But if you balance the weight of the oxygen tank with a second tank filled with helium then you're breaking even. Of course they need to be aerodynamically shaped tanks to get the full advantage.
  • bompingtonbompington Posts: 7,284
    You can buy tanks of thin air to breath but the weight of those can outweigh the airoh benefits.

    But if you balance the weight of the oxygen tank with a second tank filled with helium then you're breaking even. Of course they need to be aerodynamically shaped tanks to get the full advantage.
    ...and don't forget, the more helium you can compress into the tank, the lighter it will get
  • cyclecliniccycleclinic Posts: 6,865
    Speak for yourselves i have not slowed down i getting fitter counteracting the thicker air.
    http://www.thecycleclinic.co.uk -wheel building and other stuff.
  • DavidJBDavidJB Posts: 2,019
    On a base ride in the summer I average 20-20.5mph in the winter it can be 19-19.5 with the same or higher power. Same bike, same wheels...just environmental conditions.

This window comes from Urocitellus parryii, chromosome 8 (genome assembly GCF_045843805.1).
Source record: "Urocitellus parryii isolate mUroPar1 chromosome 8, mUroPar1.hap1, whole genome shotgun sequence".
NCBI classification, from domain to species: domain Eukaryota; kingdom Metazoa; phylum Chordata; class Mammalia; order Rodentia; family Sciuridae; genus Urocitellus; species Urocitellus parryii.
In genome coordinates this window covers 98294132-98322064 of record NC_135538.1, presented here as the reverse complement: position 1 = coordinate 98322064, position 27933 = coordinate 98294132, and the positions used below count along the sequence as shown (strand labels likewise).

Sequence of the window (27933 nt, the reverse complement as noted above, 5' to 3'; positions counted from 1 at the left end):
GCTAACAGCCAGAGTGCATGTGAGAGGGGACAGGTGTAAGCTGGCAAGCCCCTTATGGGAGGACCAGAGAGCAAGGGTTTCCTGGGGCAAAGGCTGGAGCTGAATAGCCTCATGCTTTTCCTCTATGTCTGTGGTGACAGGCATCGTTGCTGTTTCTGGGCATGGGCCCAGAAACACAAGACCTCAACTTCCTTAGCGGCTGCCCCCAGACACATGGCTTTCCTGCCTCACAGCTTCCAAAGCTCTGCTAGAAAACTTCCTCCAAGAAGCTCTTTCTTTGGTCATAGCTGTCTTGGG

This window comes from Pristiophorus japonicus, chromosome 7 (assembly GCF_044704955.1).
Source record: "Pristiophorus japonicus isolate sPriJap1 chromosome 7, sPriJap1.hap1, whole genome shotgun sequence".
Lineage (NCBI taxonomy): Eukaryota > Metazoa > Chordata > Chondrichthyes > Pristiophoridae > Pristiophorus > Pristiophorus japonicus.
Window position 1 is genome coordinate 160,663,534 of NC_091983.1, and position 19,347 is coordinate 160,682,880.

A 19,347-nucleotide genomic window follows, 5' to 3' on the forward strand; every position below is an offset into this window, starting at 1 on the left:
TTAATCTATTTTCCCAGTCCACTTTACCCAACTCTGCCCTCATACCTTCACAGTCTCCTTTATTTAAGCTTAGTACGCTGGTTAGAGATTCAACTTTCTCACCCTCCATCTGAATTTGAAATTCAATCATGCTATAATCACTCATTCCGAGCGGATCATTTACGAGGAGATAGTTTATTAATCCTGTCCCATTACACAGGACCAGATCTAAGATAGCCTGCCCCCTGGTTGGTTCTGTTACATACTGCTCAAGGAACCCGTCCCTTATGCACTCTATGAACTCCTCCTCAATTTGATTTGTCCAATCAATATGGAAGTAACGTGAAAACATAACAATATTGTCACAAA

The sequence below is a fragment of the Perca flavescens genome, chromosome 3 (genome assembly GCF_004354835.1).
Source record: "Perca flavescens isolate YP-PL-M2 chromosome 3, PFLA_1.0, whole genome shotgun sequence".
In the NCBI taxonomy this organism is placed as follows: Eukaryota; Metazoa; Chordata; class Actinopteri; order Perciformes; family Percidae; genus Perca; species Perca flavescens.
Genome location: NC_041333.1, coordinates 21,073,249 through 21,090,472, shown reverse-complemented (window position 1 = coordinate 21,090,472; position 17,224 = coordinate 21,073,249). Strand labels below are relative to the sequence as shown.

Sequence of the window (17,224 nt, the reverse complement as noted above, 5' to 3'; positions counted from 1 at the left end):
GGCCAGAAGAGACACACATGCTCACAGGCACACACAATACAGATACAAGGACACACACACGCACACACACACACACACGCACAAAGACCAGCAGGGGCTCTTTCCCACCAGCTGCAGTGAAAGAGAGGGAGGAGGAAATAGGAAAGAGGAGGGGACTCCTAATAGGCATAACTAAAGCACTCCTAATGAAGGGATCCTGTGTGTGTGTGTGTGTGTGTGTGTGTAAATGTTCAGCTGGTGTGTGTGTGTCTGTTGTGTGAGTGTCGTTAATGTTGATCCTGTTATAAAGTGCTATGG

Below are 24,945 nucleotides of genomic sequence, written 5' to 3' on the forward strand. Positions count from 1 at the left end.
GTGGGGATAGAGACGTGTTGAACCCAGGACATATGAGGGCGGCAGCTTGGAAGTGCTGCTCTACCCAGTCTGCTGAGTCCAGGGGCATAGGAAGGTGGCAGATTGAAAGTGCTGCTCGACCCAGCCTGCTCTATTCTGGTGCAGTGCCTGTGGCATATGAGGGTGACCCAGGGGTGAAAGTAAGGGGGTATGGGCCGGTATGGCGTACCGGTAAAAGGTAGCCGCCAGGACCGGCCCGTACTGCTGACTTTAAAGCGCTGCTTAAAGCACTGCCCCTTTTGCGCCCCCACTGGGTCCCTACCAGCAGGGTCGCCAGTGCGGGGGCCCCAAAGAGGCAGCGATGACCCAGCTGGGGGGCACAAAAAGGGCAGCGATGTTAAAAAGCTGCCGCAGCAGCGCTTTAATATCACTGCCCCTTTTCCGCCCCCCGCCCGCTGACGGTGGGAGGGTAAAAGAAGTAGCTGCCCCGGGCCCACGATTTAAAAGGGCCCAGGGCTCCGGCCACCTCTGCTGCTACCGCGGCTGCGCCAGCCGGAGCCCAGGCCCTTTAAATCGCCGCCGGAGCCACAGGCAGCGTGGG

• bompington wrote:
    You can buy tanks of thin air to breath but the weight of those can outweigh the airoh benefits.

    But if you balance the weight of the oxygen tank with a second tank filled with helium then you're breaking even. Of course they need to be aerodynamically shaped tanks to get the full advantage.
    ...and don't forget, the more helium you can compress into the tank, the lighter it will get

    Reduces friction between tyres and road though which slows you down even more and you are also prone to being attacked by WW1 flying aces who mistake you for a zeppelin. Only solution is to train for this by fitting front wheel to rear of bike and riding backwards on a turbo.
  • DavidJB wrote:
    On a base ride in the summer I average 20-20.5mph in the winter it can be 19-19.5 with the same or higher power. Same bike, same wheels...just environmental conditions.

    Well you are the special one aren't you.
    Advocate of disc brakes.
  • keef66keef66 Posts: 13,286